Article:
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[QUOTE]Originally posted by WhenIfindthetime:<BR><B>BTW, this comes from a weeknight at Disney with the kids, no stinkin' X to put up with! [Linked Image from marriagebuilders.com]</B><P>lol...yaya!<P>Where are you staying?<P><B>gotta go, MGM- tower of terror tomorrow! yuck, but the kids want it!</B><P>It isn't that scary. [Linked Image from marriagebuilders.com] The scariest thing at Disney is the front car on Space Mountain. [Linked Image from marriagebuilders.com]<P>

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<BLOCKQUOTE><font size="1" face="Verdana, Arial">quote:</font><HR>Originally posted by Mike C2:<BR><B>gotta go, MGM- tower of terror tomorrow! yuck, but the kids want it!<P>It isn't that scary. [Linked Image from marriagebuilders.com] The scariest thing at Disney is the front car on Space Mountain. [Linked Image from marriagebuilders.com]<P></B><HR></BLOCKQUOTE><P>I call it the <B>Tower of Mild Annoyance</B>. Really. The drop is <I>nothing</I>. And if you think that was the scariest thing, you must not have been the one looking at the credit card bill!<P>

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Sisphyus,<BR>I stand corrected. I read Brads links and I now see that his problems were not all that different from anyone else's here. <P>I took his posting here at face value and read more into his situation than there appears to be.<P>I do suppport marriage, thats why I am on this site.<P>Bob

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The contemporary<P>leave friday morning,<P>call if you are here!<P>if you need my real name,<BR>ask AGG!<P>tom

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[QUOTE]Originally posted by WhenIfindthetime:<BR><B>The contemporary</B><P>How do you like it?<P>No, I'm not there, but I often am [Linked Image from marriagebuilders.com]<P>We have stayed at Boardwalk and Wilderness...really liked them.<P>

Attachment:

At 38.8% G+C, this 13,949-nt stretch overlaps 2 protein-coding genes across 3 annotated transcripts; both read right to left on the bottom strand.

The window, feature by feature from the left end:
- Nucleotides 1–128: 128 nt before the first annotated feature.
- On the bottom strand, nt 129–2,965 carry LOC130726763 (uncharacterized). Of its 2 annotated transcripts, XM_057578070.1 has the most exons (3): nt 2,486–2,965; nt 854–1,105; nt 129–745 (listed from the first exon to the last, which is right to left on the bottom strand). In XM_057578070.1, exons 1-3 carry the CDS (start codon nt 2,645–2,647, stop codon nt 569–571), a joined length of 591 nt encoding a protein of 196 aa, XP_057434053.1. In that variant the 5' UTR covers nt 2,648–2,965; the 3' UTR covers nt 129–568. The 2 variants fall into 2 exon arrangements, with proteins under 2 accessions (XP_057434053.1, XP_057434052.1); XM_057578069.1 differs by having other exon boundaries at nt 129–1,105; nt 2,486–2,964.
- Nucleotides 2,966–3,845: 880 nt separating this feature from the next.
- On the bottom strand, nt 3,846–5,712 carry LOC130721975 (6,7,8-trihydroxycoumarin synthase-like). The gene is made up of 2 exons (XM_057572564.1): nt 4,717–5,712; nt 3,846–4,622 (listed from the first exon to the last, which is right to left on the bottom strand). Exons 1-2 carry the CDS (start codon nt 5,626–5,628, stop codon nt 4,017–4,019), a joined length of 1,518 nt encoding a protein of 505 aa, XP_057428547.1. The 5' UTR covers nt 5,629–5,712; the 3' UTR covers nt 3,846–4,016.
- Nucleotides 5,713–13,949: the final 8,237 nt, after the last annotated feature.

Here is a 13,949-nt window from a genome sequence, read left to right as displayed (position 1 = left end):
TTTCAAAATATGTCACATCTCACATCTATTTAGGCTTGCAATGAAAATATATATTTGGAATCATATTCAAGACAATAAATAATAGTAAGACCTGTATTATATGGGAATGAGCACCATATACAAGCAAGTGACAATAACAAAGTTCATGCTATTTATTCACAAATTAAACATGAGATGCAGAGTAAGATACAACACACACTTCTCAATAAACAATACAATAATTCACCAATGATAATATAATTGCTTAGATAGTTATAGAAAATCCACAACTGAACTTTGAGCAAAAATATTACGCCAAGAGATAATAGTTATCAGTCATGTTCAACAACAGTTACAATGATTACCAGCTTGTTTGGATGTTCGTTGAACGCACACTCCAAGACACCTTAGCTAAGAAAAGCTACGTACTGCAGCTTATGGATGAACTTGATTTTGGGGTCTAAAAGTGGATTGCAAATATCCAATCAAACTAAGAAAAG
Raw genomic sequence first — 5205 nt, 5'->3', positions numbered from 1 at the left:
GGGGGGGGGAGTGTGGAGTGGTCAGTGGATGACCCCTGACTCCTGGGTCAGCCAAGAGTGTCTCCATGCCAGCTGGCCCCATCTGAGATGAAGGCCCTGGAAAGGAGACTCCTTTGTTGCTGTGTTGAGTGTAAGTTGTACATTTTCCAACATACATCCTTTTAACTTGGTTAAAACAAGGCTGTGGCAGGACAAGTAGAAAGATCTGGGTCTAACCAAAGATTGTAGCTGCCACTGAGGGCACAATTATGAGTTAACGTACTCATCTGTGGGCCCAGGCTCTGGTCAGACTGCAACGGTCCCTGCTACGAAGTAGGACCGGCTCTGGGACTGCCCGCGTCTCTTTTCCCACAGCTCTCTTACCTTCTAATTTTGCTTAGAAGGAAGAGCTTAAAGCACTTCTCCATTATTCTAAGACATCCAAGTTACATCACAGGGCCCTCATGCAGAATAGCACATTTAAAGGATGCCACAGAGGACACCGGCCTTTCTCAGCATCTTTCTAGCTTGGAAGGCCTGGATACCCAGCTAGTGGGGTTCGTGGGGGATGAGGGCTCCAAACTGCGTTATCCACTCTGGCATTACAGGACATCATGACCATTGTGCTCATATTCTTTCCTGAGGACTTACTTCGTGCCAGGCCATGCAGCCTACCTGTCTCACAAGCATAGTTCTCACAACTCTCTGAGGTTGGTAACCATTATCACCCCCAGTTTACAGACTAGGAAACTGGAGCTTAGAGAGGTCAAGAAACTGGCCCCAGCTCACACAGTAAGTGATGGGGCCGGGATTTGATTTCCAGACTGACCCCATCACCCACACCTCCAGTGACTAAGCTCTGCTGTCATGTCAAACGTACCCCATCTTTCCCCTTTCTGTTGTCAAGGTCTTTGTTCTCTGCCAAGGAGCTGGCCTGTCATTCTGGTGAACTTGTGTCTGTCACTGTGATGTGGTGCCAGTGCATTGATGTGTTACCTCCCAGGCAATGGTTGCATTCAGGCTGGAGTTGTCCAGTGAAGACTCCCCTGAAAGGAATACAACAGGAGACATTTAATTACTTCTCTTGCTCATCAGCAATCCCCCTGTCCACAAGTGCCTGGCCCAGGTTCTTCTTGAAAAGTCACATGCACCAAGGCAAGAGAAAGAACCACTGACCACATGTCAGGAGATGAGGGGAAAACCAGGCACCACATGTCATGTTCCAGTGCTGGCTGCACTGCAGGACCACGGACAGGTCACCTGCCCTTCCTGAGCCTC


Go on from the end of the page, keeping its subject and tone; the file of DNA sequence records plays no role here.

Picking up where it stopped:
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BradtheDad,<P>Ok. I'm walking into the fire here big time. But my skin is pretty thick by now. I've been here a long time.<P>I cheated on my ex... a two week PA with someone he warned me about. I won't get into all of the logistics. I ended it immediately, confessed, was extremely remorseful--to the point of being suicidal because I felt so bad about what I did. Some argue that I'm celibate now because I still can't forgive myself. Maybe they are right, but I don't think about it too much.<P>My ex felt alot like you do now. The day I confessed he stayed at a friend's house. He stayed there almost every night but one for the next two weeks and moved out two weeks later. We never lived together again.<P>He had his own affair within a month, was very abusive towards me (endless verbal abuse and two incidents of physical abuse). When he got tired of punishing me or when he decided he "just couldn't get over it", whatever, he divorced me--about a year after my confession. That was about two years ago. I've been celibate ever since. I'm now 36. If you saw my picture, you'd know I'm not chopped liver either. I'm the essence of self-control now (regarding sex). My ex gets to start over and cross his fingers that the next woman won't cheat or do some other dastardly deed. Oh well. <P>The reason I'm telling you this, Bradthedad, is that my ex also had problems. Some problems that had nothing to do with me, but that is what I signed up for when I took those vows. Not that he deserved to be cheated on. I take full responsibility for that. However, because I cheated it him will be easier for him to blame me for our marriage falling apart. No brainer you think? <P>I think that his odds of success in the future aren't so great if he doesn't take an inventory of his own contribution to the breakup. Second and consecutive marriages fail 75% or more of the time. Your best chance at marital success is with your first marriage. I can't begin to understand all the reasons why that is true, but the statistics seem to speak for themselves. This is why people are encouraging you to take some time before you end it. <P>You might believe your wife is damaged goods. You might find it hard (and you think impossible right now) to ever trust her again. However, you will have a hard time finding a perfect package out there, and an even harder time making yourself into the perfect package.<P>Since I don't have children, I don't know what you should say to them. From my experience with adults whose parents are divorced and from reading, I can tell you this. Children of parents who divorce are much more likely to end up divorced themselves. Most of the time, even when infidelity has occurred, they don't side with one parent or the other. Ultimately, their conclusion is that marriage doesn't work most of the time and that divorce is ok if one person isn't happy. Or, they learn that an affair (if one should happen) needs to be kept a secret from the spouse at all costs. <P>They don't learn how to resolve conflict, they don't learn how to overcome adversity or tragedy. They learn that when the going gets tough, then you get a divorce and find someone new.<P><p>[This message has been edited by TheStudent (edited February 22, 2001).]